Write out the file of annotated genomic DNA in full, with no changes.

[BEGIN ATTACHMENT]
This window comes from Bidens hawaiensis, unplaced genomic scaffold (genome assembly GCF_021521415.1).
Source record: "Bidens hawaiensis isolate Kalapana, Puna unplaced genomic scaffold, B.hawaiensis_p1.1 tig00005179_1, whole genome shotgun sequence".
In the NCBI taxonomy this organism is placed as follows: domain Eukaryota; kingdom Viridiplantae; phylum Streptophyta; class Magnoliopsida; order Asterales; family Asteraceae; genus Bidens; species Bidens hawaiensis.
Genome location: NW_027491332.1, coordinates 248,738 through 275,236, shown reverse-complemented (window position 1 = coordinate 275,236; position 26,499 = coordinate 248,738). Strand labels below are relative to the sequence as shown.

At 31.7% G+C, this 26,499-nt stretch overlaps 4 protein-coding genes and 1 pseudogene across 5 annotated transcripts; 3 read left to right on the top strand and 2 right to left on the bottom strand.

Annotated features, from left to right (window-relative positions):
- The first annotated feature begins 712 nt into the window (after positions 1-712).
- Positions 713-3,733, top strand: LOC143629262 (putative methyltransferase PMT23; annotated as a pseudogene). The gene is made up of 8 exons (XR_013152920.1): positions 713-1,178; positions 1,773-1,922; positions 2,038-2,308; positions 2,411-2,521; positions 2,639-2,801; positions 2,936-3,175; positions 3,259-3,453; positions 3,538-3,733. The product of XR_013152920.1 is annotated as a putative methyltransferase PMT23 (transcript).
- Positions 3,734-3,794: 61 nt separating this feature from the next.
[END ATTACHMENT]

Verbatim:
This window comes from Bidens hawaiensis, unplaced genomic scaffold (genome assembly GCF_021521415.1).
Source record: "Bidens hawaiensis isolate Kalapana, Puna unplaced genomic scaffold, B.hawaiensis_p1.1 tig00005179_1, whole genome shotgun sequence".
In the NCBI taxonomy this organism is placed as follows: domain Eukaryota; kingdom Viridiplantae; phylum Streptophyta; class Magnoliopsida; order Asterales; family Asteraceae; genus Bidens; species Bidens hawaiensis.
Genome location: NW_027491332.1, coordinates 248,738 through 275,236, shown reverse-complemented (window position 1 = coordinate 275,236; position 26,499 = coordinate 248,738). Strand labels below are relative to the sequence as shown.

At 31.7% G+C, this 26,499-nt stretch overlaps 4 protein-coding genes and 1 pseudogene across 5 annotated transcripts; 3 read left to right on the top strand and 2 right to left on the bottom strand.

Annotated features, from left to right (window-relative positions):
- The first annotated feature begins 712 nt into the window (after positions 1-712).
- Positions 713-3,733, top strand: LOC143629262 (putative methyltransferase PMT23; annotated as a pseudogene). The gene is made up of 8 exons (XR_013152920.1): positions 713-1,178; positions 1,773-1,922; positions 2,038-2,308; positions 2,411-2,521; positions 2,639-2,801; positions 2,936-3,175; positions 3,259-3,453; positions 3,538-3,733. The product of XR_013152920.1 is annotated as a putative methyltransferase PMT23 (transcript).
- Positions 3,734-3,794: 61 nt separating this feature from the next.